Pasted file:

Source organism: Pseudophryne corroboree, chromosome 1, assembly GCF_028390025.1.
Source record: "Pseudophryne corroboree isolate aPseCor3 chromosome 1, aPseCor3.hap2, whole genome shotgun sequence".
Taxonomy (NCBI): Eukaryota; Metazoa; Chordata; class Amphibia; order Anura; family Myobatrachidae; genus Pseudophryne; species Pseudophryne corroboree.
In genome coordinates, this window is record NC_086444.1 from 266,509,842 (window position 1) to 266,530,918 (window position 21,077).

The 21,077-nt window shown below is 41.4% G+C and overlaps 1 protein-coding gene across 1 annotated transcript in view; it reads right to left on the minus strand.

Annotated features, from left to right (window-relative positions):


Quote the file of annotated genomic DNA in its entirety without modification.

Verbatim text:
Source organism: Pseudophryne corroboree, chromosome 1, assembly GCF_028390025.1.
Source record: "Pseudophryne corroboree isolate aPseCor3 chromosome 1, aPseCor3.hap2, whole genome shotgun sequence".
Taxonomy (NCBI): Eukaryota; Metazoa; Chordata; class Amphibia; order Anura; family Myobatrachidae; genus Pseudophryne; species Pseudophryne corroboree.
In genome coordinates, this window is record NC_086444.1 from 266,509,842 (window position 1) to 266,530,918 (window position 21,077).

The 21,077-nt window shown below is 41.4% G+C and overlaps 1 protein-coding gene across 1 annotated transcript in view; it reads right to left on the minus strand.

Annotated features, from left to right (window-relative positions):